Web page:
nep-ias New Economics Papers
on Insurance Economics
Issue of 2019‒05‒27
eleven papers chosen by
Soumitra K. Mallick
Indian Institute of Social Welfare and Business Management

  1. Job displacement insurance and (the lack of) consumption-smoothing By Francois Gerard; Joana Naritomi
  2. Targeting Disability Insurance Applications with Screening By Mathilde Godard; Pierre Koning; Maarten Lindeboom
  3. Unemployment Dynamics and Endogenous Unemployment Insurance Extensions By W. Similan Rujiwattanapong
  4. Potential Effects of Climate Change on Insurance Demand for Agricultural Activities in Nigeria By Elum, Z.A.; Ndubueze-Ogaraku, M.E.
  5. Strengthening insurance partnerships in the face of climate change: insights from an agent-based model of flood insurance in the UK By Crick, Florence; Jenkins, Katie; Surminski, Swenja
  6. Being in good hands: Deposit insurance and peers financial sophistication By Francesco Caloia; Mauro Mastrogiacomo; Giacomo Pasini
  7. Republic of Poland; Financial Sector Assessment Program-Technical Note-Insurance Sector Regulation and Supervision By International Monetary Fund
  8. La rentabilité technique des organismes d’assurance non-vie en 2017 By Frédéric Ahado; Laure Chantrelle; Elodie Ferrand-Ténot
  9. Hospital Competition in the Netherlands : An Empirical Investigation By Berden, Carolien; Croes, R.; Kemp, R.; Mikkers, Misja; van der Noll, Rob; Shestalova, V.; Svitak, Jan
  10. Partners HealthCare ACO and the Three-Day Rule Waiver: Implementation Approach and Lessons Learned By Sonya Streeter
  11. Henry Ford Accountable Care Organization’s Beneficiary Engagement Strategy By Natalie Graves; Sonya Streeter

  1. By: Francois Gerard; Joana Naritomi
    Abstract: The most common forms of government-mandated job displacement insurance are Severance Pay (SP; lump-sum payments at layoff) and Unemployment Insurance (UI; periodic payments contingent on non-employment). While there is a vast literature on UI, SP programs have received much less attention, even though they are prevalent across countries and predominant in developing countries. In particular, little is known about their insurance value, which critically relies on workers’ ability to dissave the lump-sum progressively to smooth consumption after layoff. Using de-identified high-frequency expenditure data and matched employee-employer data from Brazil, we find that displaced workers eligible for both UI and SP increase consumption at layoff by 35% despite experiencing a 17% consumption loss after they stop receiving any benefits. Moreover, this sensitivity of consumer spending to cash-on-hand is present across spending categories and sources of variation in UI benefits and SP amounts. We show that a simple structural model with present-biased workers can rationalize our findings, and we use it to illustrate their implications for the incentive-insurance trade-off between SP and UI. Specifically, the insurance value of SP programs – or of other policies that provide liquidity to workers at layoff – can be severely reduced when consumption is over-sensitive to the timing of benefit disbursement, undermining their advantage in terms of job-search incentives. Our findings highlight the importance of the difference between SP and UI in their disbursement policy, and shed new light on the need for job displacement insurance in a developing country context.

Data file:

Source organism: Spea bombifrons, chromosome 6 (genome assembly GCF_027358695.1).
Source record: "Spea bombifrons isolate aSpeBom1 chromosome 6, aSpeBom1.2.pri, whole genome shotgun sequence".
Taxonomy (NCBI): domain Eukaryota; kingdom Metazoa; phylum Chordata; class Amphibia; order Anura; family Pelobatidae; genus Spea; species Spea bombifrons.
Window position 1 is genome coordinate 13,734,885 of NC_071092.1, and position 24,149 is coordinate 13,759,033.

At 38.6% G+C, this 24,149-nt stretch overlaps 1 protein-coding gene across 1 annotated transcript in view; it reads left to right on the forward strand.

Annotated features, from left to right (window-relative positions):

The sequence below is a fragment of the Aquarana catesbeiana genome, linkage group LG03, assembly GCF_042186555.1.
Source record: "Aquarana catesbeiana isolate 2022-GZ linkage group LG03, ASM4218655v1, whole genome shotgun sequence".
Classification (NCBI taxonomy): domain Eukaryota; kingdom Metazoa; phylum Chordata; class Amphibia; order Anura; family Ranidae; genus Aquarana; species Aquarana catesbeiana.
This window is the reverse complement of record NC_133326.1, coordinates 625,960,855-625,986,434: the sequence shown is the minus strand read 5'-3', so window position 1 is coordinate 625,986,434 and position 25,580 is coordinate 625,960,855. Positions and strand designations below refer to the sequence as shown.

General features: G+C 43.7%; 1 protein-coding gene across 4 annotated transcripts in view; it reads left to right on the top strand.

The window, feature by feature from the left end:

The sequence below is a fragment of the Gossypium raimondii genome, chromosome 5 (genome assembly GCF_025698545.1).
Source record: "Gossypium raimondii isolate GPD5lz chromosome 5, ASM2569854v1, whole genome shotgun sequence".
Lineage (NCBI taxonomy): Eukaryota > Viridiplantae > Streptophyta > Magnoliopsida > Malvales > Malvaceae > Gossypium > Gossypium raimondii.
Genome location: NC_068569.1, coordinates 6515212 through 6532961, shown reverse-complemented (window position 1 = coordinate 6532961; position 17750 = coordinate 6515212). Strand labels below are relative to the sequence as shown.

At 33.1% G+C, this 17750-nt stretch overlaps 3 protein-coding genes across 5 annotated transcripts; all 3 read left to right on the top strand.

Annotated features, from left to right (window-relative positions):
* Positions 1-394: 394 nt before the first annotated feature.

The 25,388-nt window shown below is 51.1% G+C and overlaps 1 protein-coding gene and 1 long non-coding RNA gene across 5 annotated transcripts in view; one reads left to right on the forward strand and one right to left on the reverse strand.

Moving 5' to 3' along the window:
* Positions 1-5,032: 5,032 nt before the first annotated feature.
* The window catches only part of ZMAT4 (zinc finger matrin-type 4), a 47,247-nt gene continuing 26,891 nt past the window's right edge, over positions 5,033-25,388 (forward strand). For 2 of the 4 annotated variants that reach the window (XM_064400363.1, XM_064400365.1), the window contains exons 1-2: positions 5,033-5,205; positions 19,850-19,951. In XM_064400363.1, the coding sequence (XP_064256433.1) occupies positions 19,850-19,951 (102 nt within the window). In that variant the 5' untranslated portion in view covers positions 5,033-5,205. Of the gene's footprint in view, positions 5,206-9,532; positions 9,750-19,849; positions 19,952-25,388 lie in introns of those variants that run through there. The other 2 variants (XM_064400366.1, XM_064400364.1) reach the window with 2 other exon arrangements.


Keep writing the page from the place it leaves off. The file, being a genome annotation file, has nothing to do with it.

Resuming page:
Keywords: unemployment insurance, severance pay, consumption, Brazil
    JEL: E21 E26 J65
    Date: 2019
  2. By: Mathilde Godard (University of Lyon); Pierre Koning (Vrije Universiteit Amsterdam); Maarten Lindeboom (Vrije Universiteit Amsterdam)